A Break From Diet Improves Weight Management

A Break From Diet Improves Weight Management
A Break From Diet Improves Weight Management

 

A recent study suggests that taking a break from your diet is helpful to your weight management plan.

According to the Australian researchers who conducted the study, two weeks on and two weeks off your diet is a more effective approach to weight loss and management than continuous diet.

Continuous vs Discontinuous Diet

The study was published recently in the International Journal of Obesity. It shows that those who alternate their date, breaking from it from time to time, are more likely to keep at it for a longer time. The reason for this is that a continuous diet alters the natural biological processes in the body. This makes it harder for one to lose weight.

As explained by Professor Nuala Byrne, the head of School of Health Sciences at the University of Tasmania, “when we reduce our energy intake during dieting, resting metabolism decreases to a greater extent than expected.”

Famine Response and Weight Management

The body naturally reacts to the dieting which, when done continuously without a break, becomes more difficult for an adult or senior to lose or even maintain weight. This is otherwise known as “famine reaction,” a normal body response, which explains further why a break improves weight management and weight loss.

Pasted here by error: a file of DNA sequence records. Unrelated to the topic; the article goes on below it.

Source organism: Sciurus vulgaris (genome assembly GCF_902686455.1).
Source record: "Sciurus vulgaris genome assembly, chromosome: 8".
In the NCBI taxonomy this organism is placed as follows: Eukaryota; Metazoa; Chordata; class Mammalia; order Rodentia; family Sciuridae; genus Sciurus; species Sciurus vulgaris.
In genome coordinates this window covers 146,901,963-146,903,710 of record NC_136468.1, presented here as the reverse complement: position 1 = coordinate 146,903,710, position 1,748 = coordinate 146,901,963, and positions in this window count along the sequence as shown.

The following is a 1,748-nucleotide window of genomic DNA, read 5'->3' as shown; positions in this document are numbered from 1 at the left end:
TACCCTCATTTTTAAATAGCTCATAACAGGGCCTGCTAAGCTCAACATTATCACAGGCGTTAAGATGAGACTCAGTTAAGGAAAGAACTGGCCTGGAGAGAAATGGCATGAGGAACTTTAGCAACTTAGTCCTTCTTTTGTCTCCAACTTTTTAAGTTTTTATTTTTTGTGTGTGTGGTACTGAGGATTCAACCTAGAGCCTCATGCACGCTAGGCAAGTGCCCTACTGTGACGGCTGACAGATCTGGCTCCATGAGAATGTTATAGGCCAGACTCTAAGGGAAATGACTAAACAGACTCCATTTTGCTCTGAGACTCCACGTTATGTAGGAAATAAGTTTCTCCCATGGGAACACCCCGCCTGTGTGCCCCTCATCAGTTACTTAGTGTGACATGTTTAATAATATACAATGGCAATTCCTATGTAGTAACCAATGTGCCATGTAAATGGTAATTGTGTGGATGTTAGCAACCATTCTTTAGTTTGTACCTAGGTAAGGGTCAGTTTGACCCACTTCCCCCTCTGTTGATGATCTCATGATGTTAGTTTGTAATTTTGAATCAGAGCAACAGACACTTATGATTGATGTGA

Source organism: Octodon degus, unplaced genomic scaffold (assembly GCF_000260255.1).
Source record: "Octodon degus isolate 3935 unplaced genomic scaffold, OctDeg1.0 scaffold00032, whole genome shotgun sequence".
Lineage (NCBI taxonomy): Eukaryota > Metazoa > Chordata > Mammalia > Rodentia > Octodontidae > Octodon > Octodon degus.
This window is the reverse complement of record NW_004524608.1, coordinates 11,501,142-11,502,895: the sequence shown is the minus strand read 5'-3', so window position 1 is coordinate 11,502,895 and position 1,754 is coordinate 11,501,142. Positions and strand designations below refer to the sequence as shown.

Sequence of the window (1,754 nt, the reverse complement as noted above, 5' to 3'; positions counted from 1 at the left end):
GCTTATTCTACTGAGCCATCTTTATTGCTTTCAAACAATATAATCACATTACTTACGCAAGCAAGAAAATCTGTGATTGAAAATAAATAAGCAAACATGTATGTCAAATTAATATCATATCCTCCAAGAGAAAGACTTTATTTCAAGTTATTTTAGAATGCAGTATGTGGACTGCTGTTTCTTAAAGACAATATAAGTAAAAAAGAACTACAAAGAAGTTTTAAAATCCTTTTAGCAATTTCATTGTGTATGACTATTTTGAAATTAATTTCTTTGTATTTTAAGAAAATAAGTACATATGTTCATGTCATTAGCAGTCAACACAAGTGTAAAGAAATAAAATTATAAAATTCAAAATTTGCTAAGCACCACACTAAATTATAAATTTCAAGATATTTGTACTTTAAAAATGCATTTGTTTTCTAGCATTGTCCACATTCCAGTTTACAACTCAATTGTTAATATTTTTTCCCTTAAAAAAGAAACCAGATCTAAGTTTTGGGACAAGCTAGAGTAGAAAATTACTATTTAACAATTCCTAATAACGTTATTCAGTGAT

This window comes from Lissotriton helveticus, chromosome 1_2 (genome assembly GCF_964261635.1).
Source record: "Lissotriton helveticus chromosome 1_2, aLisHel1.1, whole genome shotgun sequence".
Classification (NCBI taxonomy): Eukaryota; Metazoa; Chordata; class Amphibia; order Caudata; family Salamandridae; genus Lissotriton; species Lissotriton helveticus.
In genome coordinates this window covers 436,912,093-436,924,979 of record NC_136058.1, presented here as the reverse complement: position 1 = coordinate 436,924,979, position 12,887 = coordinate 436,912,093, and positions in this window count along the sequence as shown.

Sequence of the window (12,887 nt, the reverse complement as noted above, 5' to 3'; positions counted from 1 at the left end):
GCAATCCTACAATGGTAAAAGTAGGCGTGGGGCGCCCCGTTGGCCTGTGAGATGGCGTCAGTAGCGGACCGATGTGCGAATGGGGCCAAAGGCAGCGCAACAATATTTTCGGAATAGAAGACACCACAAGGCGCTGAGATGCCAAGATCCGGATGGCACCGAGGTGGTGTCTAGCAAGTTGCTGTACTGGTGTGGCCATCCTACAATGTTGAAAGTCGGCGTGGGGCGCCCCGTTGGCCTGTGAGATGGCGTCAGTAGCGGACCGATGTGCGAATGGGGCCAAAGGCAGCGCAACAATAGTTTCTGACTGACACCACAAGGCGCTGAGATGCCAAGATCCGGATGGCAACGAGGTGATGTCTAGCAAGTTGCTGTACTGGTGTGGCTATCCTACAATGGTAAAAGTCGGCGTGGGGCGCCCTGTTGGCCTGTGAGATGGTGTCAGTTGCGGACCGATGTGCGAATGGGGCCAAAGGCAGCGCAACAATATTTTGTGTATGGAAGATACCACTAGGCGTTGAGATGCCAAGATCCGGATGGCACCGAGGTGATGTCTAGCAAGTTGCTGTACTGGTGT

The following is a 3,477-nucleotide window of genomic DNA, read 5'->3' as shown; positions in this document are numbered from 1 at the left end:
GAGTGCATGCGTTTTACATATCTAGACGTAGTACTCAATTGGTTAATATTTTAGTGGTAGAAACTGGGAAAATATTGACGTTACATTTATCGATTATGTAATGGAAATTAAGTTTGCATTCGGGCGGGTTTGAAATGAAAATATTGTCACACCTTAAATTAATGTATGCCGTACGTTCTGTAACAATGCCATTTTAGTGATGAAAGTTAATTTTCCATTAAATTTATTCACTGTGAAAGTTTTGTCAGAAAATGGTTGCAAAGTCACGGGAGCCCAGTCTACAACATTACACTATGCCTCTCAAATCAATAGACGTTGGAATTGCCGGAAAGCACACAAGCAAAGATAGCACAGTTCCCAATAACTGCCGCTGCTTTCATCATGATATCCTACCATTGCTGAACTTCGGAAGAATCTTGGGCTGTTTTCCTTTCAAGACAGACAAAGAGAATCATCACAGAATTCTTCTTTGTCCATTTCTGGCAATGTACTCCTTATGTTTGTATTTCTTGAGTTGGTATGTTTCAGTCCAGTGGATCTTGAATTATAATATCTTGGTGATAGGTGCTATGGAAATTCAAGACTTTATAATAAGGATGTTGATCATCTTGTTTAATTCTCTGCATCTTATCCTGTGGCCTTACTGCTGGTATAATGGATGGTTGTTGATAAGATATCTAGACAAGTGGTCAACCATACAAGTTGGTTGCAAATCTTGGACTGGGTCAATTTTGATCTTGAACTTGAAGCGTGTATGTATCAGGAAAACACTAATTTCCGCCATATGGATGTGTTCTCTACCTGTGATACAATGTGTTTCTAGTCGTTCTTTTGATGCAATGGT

To substantiate the study and to further investigate the “famine response” and how to lessen it, the researchers conducted a trial, which they called the MATADOR trial. This was funded by Australia’s National Health and Medical Research Council (NHMRC).

The effect of the diet also went beyond the 16-week period

Two groups participated as subjects for the trial. In the trial, the two groups were asked to go on a 16-week diet. The diet focused on cutting calorie intake by one-third. The aim was to see if there is a difference between continuous and discontinuous diet. One group was asked to go about it continuously for 16 weeks. However, the other group was asked to follow a two weeks on and two weeks off approach. This lasted a total of 16 weeks. In other words, the second group went on a diet intermittently, following a two-week alternating pattern.

The result of the trial matched that of the theoretical study. The group who went on an intermittent diet lost more weight. The effect of the diet also went beyond the 16-week period. In terms of weight management, the intermittent diet group was able to maintain an average weight up to six months after the end of the trial.

Therefore, the breaks help in reducing the “famine response”. This in turn make it easier for people to maintain and lose weight. The study concludes that the superior model is the “breaking” diet approach compared to continuous dieting.

More work to determine effects for elderly

However, this still needs further investigations as to its applicability in seniors. For now, the important thing is that there is already an alternative weight management approach to the traditional continuous diet.

This may provide radical changes in how people see diet and nutrition in the near future.

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